Building Chicago 2011 - (Page 10)
hen it comes to saving money, working faster and creating a better building, lean construction principles can be an owner or developer’s best friend. In an industry traditionally slow to change its ways, lean is well on its way to becoming mainstream, and The Boldt Company is one of the major leaders of the pack. Lean construction is a productionmanagement approach to project delivery that aims to maximize value and minimize waste in order to better satisfy the customer and improve overall performance. It’s quite a mouthful and a little confusing at ﬁrst, but Todd Brink, Director of Continuous Improvement at the Boldt Company, summed it up quite nicely. “Lean’s pretty adaptable,” Brink said. “You want to ﬁnd waste and get rid of it.” The practice of Lean Production Management was originally created by Eiji Toyoda and Taiichi Ohno of Toyota Motor Company in Japan after World War II. Since then, the success of lean production has surged, and companies from a variety of industries have begun implementing it. This includes the construction industry, which is now beginning to employ lean on a much wider scale. The Boldt Company, which is based in Appleton, Wis., has utilized lean techniques on most of its projects, including Sutter Health in Sacramento, Calif. Boldt faced an unprecedented challenge in this project. The client wanted to add a 70,000-square-foot ambulatory surgery center and medical 10 • Building Chicago 2011
clinic to its campus, but set a dollarper-square-foot limit almost $25 below Boldt’s past average. “With Sutter, in terms of budget cost and processes, we took a lot of waste out of the budget and tried to exceed the value for a lower budget,” Brink said. “We were pushing everything we know about lean.” Boldt actually met the client’s needs for $2 per foot under the budget, as a result of taking the initiative and effectively employing lean practices. “Lean means being more proactive,” Brink said. “It forces you to act differently, and in some cases to bring people on board that you didn’t expect. You might have to spend more money up front, let’s say $40,000, but it’s better than having to spend $80,000 later on.” One of the ﬁrst things construction companies and general contractors need to do to start the lean journey is to get plenty of training. That begins with upper management, Brink said. “Lean has to be supported from the top, but the boots on the ground are the ones who will be bring the issue to light,” he said. Upper management must embrace lean principles and commit to fulﬁlling its promises to the customer. To eliminate waste, lean construction implements a practice of utilizing the knowledge of all parties involved to plan the project, including precisely who should be doing what in the ﬁeld. “In construction, it’s still the same model since the 1600s,” Brink said.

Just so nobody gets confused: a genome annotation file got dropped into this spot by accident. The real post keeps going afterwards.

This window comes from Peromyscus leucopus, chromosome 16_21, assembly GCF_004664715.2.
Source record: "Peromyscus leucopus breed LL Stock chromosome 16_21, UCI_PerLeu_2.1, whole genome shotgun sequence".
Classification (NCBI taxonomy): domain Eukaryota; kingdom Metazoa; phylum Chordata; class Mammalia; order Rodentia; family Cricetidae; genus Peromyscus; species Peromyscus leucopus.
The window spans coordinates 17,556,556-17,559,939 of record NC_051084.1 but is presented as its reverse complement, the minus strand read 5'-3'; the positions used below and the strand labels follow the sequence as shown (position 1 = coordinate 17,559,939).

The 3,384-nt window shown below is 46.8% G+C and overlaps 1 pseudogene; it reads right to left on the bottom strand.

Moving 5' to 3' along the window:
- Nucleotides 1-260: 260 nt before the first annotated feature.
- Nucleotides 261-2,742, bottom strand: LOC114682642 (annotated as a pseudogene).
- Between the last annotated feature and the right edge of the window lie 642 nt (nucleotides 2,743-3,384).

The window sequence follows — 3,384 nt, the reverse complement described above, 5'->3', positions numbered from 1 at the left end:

Maximizing Value and Minimizing Waste
By Sophia Venetos
“The way that something gets done has to do with who yells the loudest.” Lean emphasizes a more cooperative approach ﬁlled with trust. It begins with complete honesty between all the companies involved and especially the customer, Brink said. To achieve this, Brink recommends bringing all parties on board early in the project. Through truthfulness and a great deal of communication, the project will begin to have more manageable, fully understood and realistic goals. “You have to go from command and conquer to more collaboration and sharing,” Brink said. Rather than focusing on, “What I have to do,” lean is more about the big picture. Emphasis falls on the team approach, which commences in the pre-planning stage. “You’re trying to mesh a common goal with all the companies, which can be a huge challenge,” Brink said. “But
Not only does lean provide exceptional value to the customer at the project’s conclusion, but each member of the project teams reaps rewards as well.
Table of Contents for the Digital Edition of Building Chicago 2011
Building Chicago 2011
A Message from the Builders Association President
The Green Path to Collaboration
What is The Builders Association?
Economic Incentives of Safety
Index of Advertisers/ Advertisers.com
Building Chicago 2011